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Fluid balance is the concept of human homeostasis that the amount of fluid lost from the body is equal to the amount of fluid taken in. Euvolemia is the state of normal body fluid volume.
Water is necessary for all life on Earth. Humans can survive for several weeks without food, but for only a few days without water.
Additional recommended knowledge
Routes of fluid loss and gain
Fluid can leave the body in many ways. Fluid can enter the body in ingested food and drink.
A constant supply is needed to replenish the fluids lost through normal physiological activities, such as respiration, sweating and urination. Water generated from the biochemical metabolism of nutrients provides a significant proportion of the daily water requirements for some arthropods and desert animals, but provides only a small fraction of a human's necessary intake.
In the normal resting state, input of water through ingested fluids is approximately 1200 ml/day, from ingested foods 1000 ml/day and from metabolism 300 ml/day, totaling 2500 ml/day .
Regulation of input
Input of water is regulated mainly through ingested fluids, which, in turn, depends on thirst. An insufficiency of water results in an increased osmolarity in the extracellular fluid. This is sensed by osmoreceptors in the organum vasculosum of the lamina terminalis, which trigger thirst.
All in all, it balances the input of ~2500 ml/day.
Regulation of output
The body's homeostatic control mechanisms, which maintain a constant internal environment, ensure that a balance between fluid gain and fluid loss is maintained. The hormones ADH (Anti-diuretic Hormone, also known as vasopressin) and Aldosterone play a major role in this.
A fluid-insufficiency causes a decreased perfusion of the juxtaglomerular apparatus in the kidneys. This activates the renin-angiotensin system. Among other actions, it causes renal tubules (i.e. the distal convoluted tubules and the cortical collecting ducts) to reabsorb more sodium and water from the urine. Potassium is secreted into the tubule in exchange for the sodium, which is reabsorbed.
Effects of drugs and illness
Drugs such as caffeine and alcohol suppress the secretion of ADH. This reduces the amount of water that is reabsorbed by the body in the kidneys, causing an increase in urine output and leading to the dehydration associated with these drugs.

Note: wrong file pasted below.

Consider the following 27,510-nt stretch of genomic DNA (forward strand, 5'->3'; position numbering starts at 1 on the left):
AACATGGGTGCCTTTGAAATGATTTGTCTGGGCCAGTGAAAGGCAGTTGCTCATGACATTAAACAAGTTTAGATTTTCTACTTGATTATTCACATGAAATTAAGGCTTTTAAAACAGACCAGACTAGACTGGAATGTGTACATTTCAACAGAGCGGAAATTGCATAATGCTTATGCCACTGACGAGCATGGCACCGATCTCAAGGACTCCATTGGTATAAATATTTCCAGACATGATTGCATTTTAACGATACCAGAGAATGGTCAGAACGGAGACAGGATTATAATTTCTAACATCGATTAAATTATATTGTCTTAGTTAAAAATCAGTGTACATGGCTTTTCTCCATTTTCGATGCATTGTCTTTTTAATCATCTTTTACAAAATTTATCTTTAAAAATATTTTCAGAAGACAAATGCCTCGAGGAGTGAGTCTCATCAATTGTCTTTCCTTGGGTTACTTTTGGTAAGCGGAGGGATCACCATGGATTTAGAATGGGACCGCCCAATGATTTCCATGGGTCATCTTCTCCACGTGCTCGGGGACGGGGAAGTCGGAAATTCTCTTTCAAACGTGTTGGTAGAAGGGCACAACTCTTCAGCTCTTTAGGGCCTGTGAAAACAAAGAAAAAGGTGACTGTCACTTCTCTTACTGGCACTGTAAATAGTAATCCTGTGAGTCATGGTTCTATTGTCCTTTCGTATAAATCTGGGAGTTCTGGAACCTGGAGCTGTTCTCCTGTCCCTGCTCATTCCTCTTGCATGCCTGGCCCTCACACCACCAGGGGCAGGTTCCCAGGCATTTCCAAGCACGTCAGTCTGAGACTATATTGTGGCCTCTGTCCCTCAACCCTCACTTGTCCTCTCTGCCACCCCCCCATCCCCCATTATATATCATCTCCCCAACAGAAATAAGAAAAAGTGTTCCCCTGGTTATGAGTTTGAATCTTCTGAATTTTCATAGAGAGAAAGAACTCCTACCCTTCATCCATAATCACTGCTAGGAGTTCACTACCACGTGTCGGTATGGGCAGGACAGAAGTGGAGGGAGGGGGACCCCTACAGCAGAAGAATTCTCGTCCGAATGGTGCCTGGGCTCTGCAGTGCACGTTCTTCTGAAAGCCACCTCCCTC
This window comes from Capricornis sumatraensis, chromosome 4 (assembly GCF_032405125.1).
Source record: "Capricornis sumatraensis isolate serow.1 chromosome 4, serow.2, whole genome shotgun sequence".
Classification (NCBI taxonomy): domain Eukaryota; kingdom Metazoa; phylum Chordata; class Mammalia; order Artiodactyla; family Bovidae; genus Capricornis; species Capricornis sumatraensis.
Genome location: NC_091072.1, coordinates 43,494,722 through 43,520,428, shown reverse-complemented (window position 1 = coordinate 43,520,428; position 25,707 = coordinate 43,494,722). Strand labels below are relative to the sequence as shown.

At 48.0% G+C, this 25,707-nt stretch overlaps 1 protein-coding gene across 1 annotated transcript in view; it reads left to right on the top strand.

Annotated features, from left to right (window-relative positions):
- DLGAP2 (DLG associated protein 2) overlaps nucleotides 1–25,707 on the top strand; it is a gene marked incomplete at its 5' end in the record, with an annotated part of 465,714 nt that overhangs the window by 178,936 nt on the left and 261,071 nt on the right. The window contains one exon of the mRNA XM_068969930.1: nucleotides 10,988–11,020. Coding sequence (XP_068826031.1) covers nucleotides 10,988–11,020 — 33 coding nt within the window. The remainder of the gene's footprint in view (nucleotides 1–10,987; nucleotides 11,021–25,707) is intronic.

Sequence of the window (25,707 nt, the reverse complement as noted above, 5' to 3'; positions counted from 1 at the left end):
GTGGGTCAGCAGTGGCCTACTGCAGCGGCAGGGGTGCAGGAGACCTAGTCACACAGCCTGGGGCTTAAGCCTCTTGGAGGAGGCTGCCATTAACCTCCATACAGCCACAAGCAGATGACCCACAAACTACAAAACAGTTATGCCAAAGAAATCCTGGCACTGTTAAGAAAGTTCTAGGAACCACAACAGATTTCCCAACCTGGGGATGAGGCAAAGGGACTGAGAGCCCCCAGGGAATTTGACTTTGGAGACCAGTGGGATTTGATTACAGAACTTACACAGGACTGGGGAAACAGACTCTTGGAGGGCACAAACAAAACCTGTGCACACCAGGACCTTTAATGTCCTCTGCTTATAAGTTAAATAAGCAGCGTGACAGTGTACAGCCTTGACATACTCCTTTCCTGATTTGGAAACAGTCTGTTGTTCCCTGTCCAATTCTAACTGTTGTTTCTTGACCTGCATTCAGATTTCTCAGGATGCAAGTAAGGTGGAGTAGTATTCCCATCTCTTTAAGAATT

In illness, the situation is more complex. Fluid may also be lost through vomiting, diarrhea, and haemorrhage. An individual is at an increased risk of dehydration in these instances, as the kidneys will find it more difficult to match fluid loss by reducing urine output (the kidneys must produce at least some urine in order to excrete metabolic waste.)
Fluid balance in an acute hospital setting
In an acute hospital setting, fluid balance is monitored carefully. This provides information on the patient's state of hydration, renal function and cardiovascular function.
An accurate measure of fluid balance is therefore an important diagnostic tool, and allows for prompt intervention to correct the imbalance.
There are a variety of trace elements present in virtually all potable water, some of which play a role in metabolism; for example sodium, potassium and chloride are common chemicals found in very small amounts in most waters, and these elements play a role (not necessarily major) in body metabolism. Other elements such as fluoride, while beneficial in low concentrations, can cause dental problems and other issues when present at high levels. Water is essential for the growth and maintenance of our bodies, as it is involved in a number of biological processes.
|This article is licensed under the GNU Free Documentation License. It uses material from the Wikipedia article "Fluid_balance". A list of authors is available in Wikipedia.|